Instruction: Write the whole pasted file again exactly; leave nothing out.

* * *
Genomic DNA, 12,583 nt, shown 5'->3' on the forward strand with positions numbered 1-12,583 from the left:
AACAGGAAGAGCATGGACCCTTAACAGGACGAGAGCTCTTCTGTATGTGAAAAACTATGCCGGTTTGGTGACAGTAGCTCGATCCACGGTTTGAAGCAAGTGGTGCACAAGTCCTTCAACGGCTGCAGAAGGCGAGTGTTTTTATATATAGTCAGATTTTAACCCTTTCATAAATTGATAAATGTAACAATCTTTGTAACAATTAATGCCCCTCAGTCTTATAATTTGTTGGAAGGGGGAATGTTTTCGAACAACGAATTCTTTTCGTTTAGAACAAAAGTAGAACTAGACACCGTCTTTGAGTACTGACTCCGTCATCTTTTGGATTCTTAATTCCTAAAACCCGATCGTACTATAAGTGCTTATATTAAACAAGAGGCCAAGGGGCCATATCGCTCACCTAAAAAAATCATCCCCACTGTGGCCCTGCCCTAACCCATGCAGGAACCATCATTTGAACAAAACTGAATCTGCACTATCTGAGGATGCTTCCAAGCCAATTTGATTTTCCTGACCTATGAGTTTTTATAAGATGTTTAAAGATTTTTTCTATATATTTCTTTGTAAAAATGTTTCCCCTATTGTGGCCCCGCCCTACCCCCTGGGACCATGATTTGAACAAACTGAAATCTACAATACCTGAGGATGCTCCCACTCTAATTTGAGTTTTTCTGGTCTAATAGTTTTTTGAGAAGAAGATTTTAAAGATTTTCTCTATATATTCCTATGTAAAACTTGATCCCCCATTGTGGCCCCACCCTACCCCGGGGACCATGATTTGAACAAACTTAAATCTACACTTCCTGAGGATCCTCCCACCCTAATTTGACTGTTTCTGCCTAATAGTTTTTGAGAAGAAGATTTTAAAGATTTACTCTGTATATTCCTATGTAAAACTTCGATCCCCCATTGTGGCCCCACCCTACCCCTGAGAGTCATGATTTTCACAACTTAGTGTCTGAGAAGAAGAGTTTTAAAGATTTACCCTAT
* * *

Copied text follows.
Genomic DNA, 12,583 nt, shown 5'->3' on the forward strand with positions numbered 1-12,583 from the left:
AACAGGAAGAGCATGGACCCTTAACAGGACGAGAGCTCTTCTGTATGTGAAAAACTATGCCGGTTTGGTGACAGTAGCTCGATCCACGGTTTGAAGCAAGTGGTGCACAAGTCCTTCAACGGCTGCAGAAGGCGAGTGTTTTTATATATAGTCAGATTTTAACCCTTTCATAAATTGATAAATGTAACAATCTTTGTAACAATTAATGCCCCTCAGTCTTATAATTTGTTGGAAGGGGGAATGTTTTCGAACAACGAATTCTTTTCGTTTAGAACAAAAGTAGAACTAGACACCGTCTTTGAGTACTGACTCCGTCATCTTTTGGATTCTTAATTCCTAAAACCCGATCGTACTATAAGTGCTTATATTAAACAAGAGGCCAAGGGGCCATATCGCTCACCTAAAAAAATCATCCCCACTGTGGCCCTGCCCTAACCCATGCAGGAACCATCATTTGAACAAAACTGAATCTGCACTATCTGAGGATGCTTCCAAGCCAATTTGATTTTCCTGACCTATGAGTTTTTATAAGATGTTTAAAGATTTTTTCTATATATTTCTTTGTAAAAATGTTTCCCCTATTGTGGCCCCGCCCTACCCCCTGGGACCATGATTTGAACAAACTGAAATCTACAATACCTGAGGATGCTCCCACTCTAATTTGAGTTTTTCTGGTCTAATAGTTTTTTGAGAAGAAGATTTTAAAGATTTTCTCTATATATTCCTATGTAAAACTTGATCCCCCATTGTGGCCCCACCCTACCCCGGGGACCATGATTTGAACAAACTTAAATCTACACTTCCTGAGGATCCTCCCACCCTAATTTGACTGTTTCTGCCTAATAGTTTTTGAGAAGAAGATTTTAAAGATTTACTCTGTATATTCCTATGTAAAACTTCGATCCCCCATTGTGGCCCCACCCTACCCCTGAGAGTCATGATTTTCACAACTTAGTGTCTGAGAAGAAGAGTTTTAAAGATTTACCCTAT